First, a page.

Mario Kart 64 is the successor to the brilliant Super Mario Kart on the SNES and the second game in the famous Mario Kart series. It was first published by Nintendo for the N64 console in 1996.
Released into arcades by Nintendo in 1983, Mario Bros. is a one or two-player platform game featuring Mario and Luigi as the main characters. Incidentally, this was the first time Luigi ever appeared in a video game.
Mario Bros. was designed by Shigeru Miyamoto and Gunpei Yokoi – two of the lead creators of Donkey Kong, of which this game is a follow-up.
Nintendo‘s 1982 arcade game, Popeye, was somewhat ahead of its time, and also in some respects as archaic to play as a Game & Watch.
It was ahead of its time in the way that it used a relatively high screen resolution (512×448), which results in quite detailed, high res sprites that are unusual for the time.
Unfortunately the same can’t be said of the background graphics, which look like something designed on an Atari 2600… In fact: Popeye is a weird mix of graphical resolutions, but this weirdness doesn’t affect the gameplay at all.
Mario vs. Donkey Kong was released for the Game Boy Advance in 2004. It’s a platform-based puzzle game, combining elements from the Mario and Donkey Kong series.
This handheld version of Mario Kart was developed by Intelligent Systems and published by Nintendo on the Game Boy Advance in 2001, and it is quite wonderful to play! Like pretty much every Mario Kart game ever made… What’s not to like about them?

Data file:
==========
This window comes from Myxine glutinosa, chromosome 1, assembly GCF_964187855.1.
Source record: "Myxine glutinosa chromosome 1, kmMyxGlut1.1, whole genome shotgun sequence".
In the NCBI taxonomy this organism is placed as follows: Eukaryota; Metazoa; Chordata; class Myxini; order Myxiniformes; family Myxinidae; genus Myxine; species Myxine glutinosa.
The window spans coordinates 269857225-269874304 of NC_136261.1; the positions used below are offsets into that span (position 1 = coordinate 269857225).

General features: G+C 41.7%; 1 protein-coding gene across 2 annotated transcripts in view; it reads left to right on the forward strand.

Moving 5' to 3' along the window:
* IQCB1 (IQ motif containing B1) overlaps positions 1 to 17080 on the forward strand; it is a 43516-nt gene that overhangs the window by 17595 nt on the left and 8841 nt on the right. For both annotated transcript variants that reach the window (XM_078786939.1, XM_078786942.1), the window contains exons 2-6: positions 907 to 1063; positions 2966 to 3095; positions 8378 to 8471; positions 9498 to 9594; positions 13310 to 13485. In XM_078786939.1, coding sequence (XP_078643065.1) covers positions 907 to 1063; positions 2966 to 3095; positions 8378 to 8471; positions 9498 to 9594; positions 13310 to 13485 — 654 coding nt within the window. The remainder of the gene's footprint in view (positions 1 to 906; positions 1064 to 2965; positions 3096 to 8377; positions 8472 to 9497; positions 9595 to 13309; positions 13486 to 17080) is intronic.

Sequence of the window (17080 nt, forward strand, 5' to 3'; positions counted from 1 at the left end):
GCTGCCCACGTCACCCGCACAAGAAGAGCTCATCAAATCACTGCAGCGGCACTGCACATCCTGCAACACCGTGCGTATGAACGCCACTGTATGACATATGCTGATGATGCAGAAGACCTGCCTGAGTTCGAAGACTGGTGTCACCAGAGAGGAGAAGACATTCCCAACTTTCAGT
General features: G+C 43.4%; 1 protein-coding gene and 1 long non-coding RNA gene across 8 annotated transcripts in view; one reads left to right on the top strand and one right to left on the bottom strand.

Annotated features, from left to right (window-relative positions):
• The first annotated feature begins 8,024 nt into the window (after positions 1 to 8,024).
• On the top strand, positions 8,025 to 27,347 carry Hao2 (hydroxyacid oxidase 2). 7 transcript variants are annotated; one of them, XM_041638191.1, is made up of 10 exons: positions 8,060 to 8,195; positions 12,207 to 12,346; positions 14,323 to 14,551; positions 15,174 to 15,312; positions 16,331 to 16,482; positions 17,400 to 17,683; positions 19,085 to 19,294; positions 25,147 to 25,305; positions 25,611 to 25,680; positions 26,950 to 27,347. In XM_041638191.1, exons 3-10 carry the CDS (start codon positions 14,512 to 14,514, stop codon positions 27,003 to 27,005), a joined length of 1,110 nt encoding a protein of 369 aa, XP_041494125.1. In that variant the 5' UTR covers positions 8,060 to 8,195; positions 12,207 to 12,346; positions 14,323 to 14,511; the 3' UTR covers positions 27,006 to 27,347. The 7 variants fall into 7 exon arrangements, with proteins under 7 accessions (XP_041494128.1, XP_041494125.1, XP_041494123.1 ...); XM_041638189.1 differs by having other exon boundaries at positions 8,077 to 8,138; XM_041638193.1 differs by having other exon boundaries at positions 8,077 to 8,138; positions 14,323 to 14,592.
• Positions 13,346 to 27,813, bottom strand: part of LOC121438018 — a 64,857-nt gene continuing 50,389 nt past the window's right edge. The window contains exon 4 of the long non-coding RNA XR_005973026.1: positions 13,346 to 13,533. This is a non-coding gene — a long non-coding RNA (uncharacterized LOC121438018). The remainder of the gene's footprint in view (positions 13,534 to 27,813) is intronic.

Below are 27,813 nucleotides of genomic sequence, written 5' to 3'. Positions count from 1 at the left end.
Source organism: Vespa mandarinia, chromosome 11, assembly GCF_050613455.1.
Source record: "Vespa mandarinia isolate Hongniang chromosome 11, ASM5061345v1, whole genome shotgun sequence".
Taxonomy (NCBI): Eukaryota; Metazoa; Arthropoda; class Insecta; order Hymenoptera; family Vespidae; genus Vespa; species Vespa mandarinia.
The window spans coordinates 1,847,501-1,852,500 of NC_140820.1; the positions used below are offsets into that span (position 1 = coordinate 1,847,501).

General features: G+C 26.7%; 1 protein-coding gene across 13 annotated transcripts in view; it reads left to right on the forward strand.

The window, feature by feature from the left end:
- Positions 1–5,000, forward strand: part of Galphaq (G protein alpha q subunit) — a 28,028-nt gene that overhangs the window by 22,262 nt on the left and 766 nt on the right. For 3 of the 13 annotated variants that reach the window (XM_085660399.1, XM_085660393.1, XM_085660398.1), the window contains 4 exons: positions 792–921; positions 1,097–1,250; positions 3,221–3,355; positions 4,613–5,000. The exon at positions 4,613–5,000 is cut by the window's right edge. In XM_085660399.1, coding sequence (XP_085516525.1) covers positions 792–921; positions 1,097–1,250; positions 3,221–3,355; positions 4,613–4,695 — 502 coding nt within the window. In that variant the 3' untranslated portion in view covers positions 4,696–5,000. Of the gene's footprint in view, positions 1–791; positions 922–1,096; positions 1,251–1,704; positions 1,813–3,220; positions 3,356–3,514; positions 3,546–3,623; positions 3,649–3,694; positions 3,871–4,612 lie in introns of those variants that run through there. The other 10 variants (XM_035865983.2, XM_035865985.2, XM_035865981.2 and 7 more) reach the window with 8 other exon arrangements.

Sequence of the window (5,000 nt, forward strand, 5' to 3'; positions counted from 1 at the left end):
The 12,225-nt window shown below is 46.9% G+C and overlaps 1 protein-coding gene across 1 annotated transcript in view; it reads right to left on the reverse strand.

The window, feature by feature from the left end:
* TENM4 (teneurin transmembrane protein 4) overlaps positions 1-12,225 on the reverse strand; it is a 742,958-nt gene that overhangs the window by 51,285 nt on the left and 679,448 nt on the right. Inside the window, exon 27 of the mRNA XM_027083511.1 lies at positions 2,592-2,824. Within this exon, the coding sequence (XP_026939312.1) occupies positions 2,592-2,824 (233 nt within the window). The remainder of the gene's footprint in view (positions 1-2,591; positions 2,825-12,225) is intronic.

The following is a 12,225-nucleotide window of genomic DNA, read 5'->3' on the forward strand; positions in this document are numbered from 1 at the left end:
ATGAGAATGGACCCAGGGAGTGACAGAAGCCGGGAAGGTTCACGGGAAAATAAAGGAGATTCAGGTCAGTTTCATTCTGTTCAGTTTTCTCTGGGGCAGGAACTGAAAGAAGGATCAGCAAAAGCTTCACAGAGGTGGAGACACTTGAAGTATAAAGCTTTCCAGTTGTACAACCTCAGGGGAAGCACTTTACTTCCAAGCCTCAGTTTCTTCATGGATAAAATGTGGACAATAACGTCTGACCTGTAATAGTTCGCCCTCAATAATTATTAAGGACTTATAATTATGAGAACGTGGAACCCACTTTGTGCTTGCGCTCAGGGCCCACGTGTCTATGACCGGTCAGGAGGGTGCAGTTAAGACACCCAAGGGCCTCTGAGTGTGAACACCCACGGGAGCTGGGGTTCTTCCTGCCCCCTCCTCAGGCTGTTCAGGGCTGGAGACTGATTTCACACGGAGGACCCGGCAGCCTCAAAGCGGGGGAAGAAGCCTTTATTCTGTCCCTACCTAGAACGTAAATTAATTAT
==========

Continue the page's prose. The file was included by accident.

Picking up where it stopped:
The follow-up to one of the best platform games of all time (Super Mario World), is – unsurprisingly – also one of the best platform games of all time!
Super Mario World 2: Yoshi’s Island was released by Nintendo in 1995 to much anticipation, and it didn’t disappoint.
Nintendo‘s famous flying game, Pilotwings, first came out in Japan in 1990, then the following year was a launch title for the North American and European releases of the Super Nintendo.
Pilotwings uses scaling and rotation effects (known as ‘Mode 7’ in some circles) to give a visual representation of the ground, with regular 2D sprites making up everything else, and it works extremely well.
Pikmin was released for the Nintendo GameCube in 2001 and was an instant hit with gamers.
Designed and produced by Shigeru Miyamoto, the first game in the Pikmin series introduces Captain Oilmar, an alien who crash lands on a mysterious planet and where he befriends small creatures called Pikmin who help him rebuild his ship.
Of the three Super Mario Bros. games released for the Nintendo Entertainment System, this 1988 release must surely rate as the best.